Sunday, March 14, 2010

Redefining poverty

This seems like a big deal:
This week, the Obama administration announced it will create a new poverty-measurement system that will eventually displace the current poverty measure. This new measure, which has little or nothing to do with actual poverty, will serve as the propaganda tool in Obama’s endless quest to “spread the wealth.”

Under the new measure, a family will be judged “poor” if its income falls below a certain specified income threshold. Nothing new there, but, unlike the current poverty standards, the new income thresholds will have a built-in escalator clause: They will rise automatically in direct proportion to any rise in the living standards of the average American.

The current poverty measure counts absolute purchasing power — how much steak and potatoes you can buy. The new measure will count comparative purchasing power — how much steak and potatoes you can buy relative to other people. As the nation becomes wealthier, the poverty standards will increase in proportion. In other words, Obama will employ a statistical trick to ensure that “the poor will always be with you,” no matter how much better off they get in absolute terms.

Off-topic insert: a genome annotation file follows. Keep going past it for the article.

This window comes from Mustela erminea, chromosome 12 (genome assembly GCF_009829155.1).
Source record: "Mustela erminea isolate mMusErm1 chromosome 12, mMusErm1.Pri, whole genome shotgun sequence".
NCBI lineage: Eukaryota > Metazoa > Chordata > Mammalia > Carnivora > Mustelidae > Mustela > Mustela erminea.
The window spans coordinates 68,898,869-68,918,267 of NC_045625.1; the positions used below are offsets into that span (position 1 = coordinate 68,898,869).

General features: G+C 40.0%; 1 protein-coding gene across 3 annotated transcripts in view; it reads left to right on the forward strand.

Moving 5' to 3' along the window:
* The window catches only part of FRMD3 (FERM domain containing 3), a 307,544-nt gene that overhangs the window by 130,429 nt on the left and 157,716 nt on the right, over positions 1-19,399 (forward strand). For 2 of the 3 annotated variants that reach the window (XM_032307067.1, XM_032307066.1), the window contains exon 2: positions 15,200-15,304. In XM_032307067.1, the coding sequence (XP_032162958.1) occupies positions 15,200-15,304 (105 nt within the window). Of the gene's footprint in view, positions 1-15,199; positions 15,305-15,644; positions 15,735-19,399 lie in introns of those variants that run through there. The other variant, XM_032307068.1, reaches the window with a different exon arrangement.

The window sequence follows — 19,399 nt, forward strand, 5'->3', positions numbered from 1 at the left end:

I hadn't heard this before and did some googling to see if the column's author, Robert Rector, was out to lunch. Turns out the Obama Administration did in fact make some changes to how the poverty rate is calculated as reported by both the Washington Post and Christian Science Monitor.

While both articles seem a bit short on details as to how the poverty rate is to be recalculated, they do highlight the fact that it is likely to produce new statistics which show an uptick in the poverty rate. I'm therefore inclined to give Rector, who is hardly a slouch on the topic of poverty, the benefit of the doubt as to the changes being implemented.

Think about that. Why on earth would an administration favor a new poverty formula which portrays the country as even worse off? It's not as if presidents typically brag about increases in the poverty rate under their watch. It's even more puzzling when one considers that poverty is fairly starkly defined as "the condition of not having the means to afford basic human needs such as clean water, nutrition, health care, education, clothing and shelter." This may explain why many people's conception of poverty looks like this: